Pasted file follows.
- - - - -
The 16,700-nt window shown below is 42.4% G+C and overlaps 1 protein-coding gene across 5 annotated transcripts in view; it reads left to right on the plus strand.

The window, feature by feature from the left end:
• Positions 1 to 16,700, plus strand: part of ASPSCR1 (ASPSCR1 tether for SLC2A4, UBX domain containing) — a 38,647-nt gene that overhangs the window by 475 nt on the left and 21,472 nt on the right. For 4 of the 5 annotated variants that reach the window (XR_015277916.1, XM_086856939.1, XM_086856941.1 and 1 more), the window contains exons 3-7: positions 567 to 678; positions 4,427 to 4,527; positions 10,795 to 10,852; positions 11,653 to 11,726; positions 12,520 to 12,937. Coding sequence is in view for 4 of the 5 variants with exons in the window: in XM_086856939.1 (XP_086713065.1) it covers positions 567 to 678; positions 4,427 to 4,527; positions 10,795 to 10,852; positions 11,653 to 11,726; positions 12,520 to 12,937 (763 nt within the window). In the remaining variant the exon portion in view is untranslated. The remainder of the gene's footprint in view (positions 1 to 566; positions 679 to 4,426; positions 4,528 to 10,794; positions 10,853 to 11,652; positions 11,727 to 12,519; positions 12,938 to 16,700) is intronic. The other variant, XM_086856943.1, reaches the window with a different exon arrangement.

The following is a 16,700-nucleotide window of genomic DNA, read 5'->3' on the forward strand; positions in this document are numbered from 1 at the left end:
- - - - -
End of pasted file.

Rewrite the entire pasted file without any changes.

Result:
The 16,700-nt window shown below is 42.4% G+C and overlaps 1 protein-coding gene across 5 annotated transcripts in view; it reads left to right on the plus strand.

The window, feature by feature from the left end:
• Positions 1 to 16,700, plus strand: part of ASPSCR1 (ASPSCR1 tether for SLC2A4, UBX domain containing) — a 38,647-nt gene that overhangs the window by 475 nt on the left and 21,472 nt on the right. For 4 of the 5 annotated variants that reach the window (XR_015277916.1, XM_086856939.1, XM_086856941.1 and 1 more), the window contains exons 3-7: positions 567 to 678; positions 4,427 to 4,527; positions 10,795 to 10,852; positions 11,653 to 11,726; positions 12,520 to 12,937. Coding sequence is in view for 4 of the 5 variants with exons in the window: in XM_086856939.1 (XP_086713065.1) it covers positions 567 to 678; positions 4,427 to 4,527; positions 10,795 to 10,852; positions 11,653 to 11,726; positions 12,520 to 12,937 (763 nt within the window). In the remaining variant the exon portion in view is untranslated. The remainder of the gene's footprint in view (positions 1 to 566; positions 679 to 4,426; positions 4,528 to 10,794; positions 10,853 to 11,652; positions 11,727 to 12,519; positions 12,938 to 16,700) is intronic. The other variant, XM_086856943.1, reaches the window with a different exon arrangement.

The following is a 16,700-nucleotide window of genomic DNA, read 5'->3' on the forward strand; positions in this document are numbered from 1 at the left end: